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Research article - Peer-reviewed, 2020

Global catchment modelling usingWorld-Wide HYPE (WWH), open data, and stepwise parameter estimation

Arheimer, Berit; Pimentel, Rafael; Isberg, Kristina; Crochemore, Louise; Andersson, Jafet C. M.; Hasan, Abdulghani; Pineda, Luis


Recent advancements in catchment hydrology (such as understanding catchment similarity, accessing new data sources, and refining methods for parameter constraints) make it possible to apply catchment models for ungauged basins over large domains. Here we present a cutting-edge case study applying catchment-modelling techniques with evaluation against river flow at the global scale for the first time. The modelling procedure was challenging but doable, and even the first model version showed better performance than traditional gridded global models of river flow. We used the open-source code of the HYPE model and applied it for >130 000 catchments (with an average resolution of 1000 km(2)), delineated to cover the Earth's landmass (except Antarctica). The catchments were characterized using 20 open databases on physiographical variables, to account for spatial and temporal variability of the global freshwater resources, based on exchange with the atmosphere (e.g. precipitation and evapotranspiration) and related budgets in all compartments of the land (e.g. soil, rivers, lakes, glaciers, and floodplains), including water stocks, residence times, and the pathways between various compartments. Global parameter values were estimated using a stepwise approach for groups of parameters regulating specific processes and catchment characteristics in representative gauged catchments. Daily and monthly time series (> 10 years) from 5338 gauges of river flow across the globe were used for model evaluation (half for calibration and half for independent validation), resulting in a median monthly KGE of 0.4. However, the World-Wide HYPE (WWH) model shows large variation in model performance, both between geographical domains and between various flow signatures. The model performs best (KGE > 0.6) in the eastern USA, Europe, South-East Asia, and Japan, as well as in parts of Russia, Canada, and South America. The model shows overall good potential to capture flow signatures of monthly high flows, spatial variability of high flows, duration of low flows, and constancy of daily flow. Nevertheless, there remains large potential for model improvements, and we suggest both redoing the parameter estimation and reconsidering parts of the model structure for the next WWH version. This first model version clearly indicates challenges in large-scale modelling, usefulness of open data, and current gaps in process understanding. However, we also found that catchment modelling techniques can contribute to advance global hydrological predictions. Setting up a global catchment model has to be a long-term commitment as it demands many iterations; this paper shows a first version, which will be subjected to continuous model refinements in the future. WWH is currently shared with regional/local modellers to appreciate local knowledge.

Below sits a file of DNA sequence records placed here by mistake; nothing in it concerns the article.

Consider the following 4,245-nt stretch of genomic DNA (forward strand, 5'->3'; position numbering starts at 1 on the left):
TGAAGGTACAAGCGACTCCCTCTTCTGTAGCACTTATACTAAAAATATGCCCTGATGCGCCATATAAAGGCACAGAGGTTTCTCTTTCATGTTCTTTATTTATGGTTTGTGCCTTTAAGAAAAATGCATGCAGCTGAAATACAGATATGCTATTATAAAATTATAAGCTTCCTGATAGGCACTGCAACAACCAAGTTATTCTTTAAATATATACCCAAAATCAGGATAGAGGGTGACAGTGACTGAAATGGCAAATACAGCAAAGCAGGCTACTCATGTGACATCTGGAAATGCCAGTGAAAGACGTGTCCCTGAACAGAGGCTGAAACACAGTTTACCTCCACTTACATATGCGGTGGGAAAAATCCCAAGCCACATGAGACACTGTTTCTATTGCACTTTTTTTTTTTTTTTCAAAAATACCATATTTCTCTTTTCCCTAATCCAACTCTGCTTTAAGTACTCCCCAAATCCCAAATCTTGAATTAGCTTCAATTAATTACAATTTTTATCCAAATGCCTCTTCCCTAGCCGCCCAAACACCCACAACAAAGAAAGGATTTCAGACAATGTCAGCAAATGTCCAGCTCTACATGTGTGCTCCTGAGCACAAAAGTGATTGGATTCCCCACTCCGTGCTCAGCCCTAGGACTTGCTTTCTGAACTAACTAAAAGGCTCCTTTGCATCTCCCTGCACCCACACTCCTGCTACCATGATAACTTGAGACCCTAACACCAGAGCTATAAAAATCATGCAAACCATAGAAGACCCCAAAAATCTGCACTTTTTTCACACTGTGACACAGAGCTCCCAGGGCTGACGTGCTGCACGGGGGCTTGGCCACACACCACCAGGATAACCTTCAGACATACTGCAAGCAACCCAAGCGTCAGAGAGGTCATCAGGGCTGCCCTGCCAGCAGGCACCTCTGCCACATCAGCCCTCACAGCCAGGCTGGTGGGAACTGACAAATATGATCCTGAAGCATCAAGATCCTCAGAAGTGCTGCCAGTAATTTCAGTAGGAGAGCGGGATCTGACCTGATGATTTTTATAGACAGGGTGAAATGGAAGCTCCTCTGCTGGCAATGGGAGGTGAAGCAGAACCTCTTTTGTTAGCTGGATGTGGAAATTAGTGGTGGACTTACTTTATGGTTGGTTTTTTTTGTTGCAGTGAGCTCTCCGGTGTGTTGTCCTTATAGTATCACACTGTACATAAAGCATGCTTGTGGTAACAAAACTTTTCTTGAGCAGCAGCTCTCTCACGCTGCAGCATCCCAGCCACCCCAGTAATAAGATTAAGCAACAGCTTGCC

Published in

Hydrology and Earth System Sciences
2020, volume: 24, number: 2, pages: 535-559

Authors' information

Arheimer, Berit
Swedish Meteorological and Hydrological Institute
Pimentel, Rafael
Swedish Meteorological and Hydrological Institute
Pimentel, Rafael
Universidad de Cordoba
Isberg, Kristina
Swedish Meteorological and Hydrological Institute
Crochemore, Louise
Swedish Meteorological and Hydrological Institute
Andersson, Jafet C. M.
Swedish Meteorological and Hydrological Institute
Swedish Meteorological and Hydrological Institute (SMHI)
Lund University
Pineda, Luis
Swedish Meteorological and Hydrological Institute

UKÄ Subject classification

Oceanography, Hydrology, Water Resources

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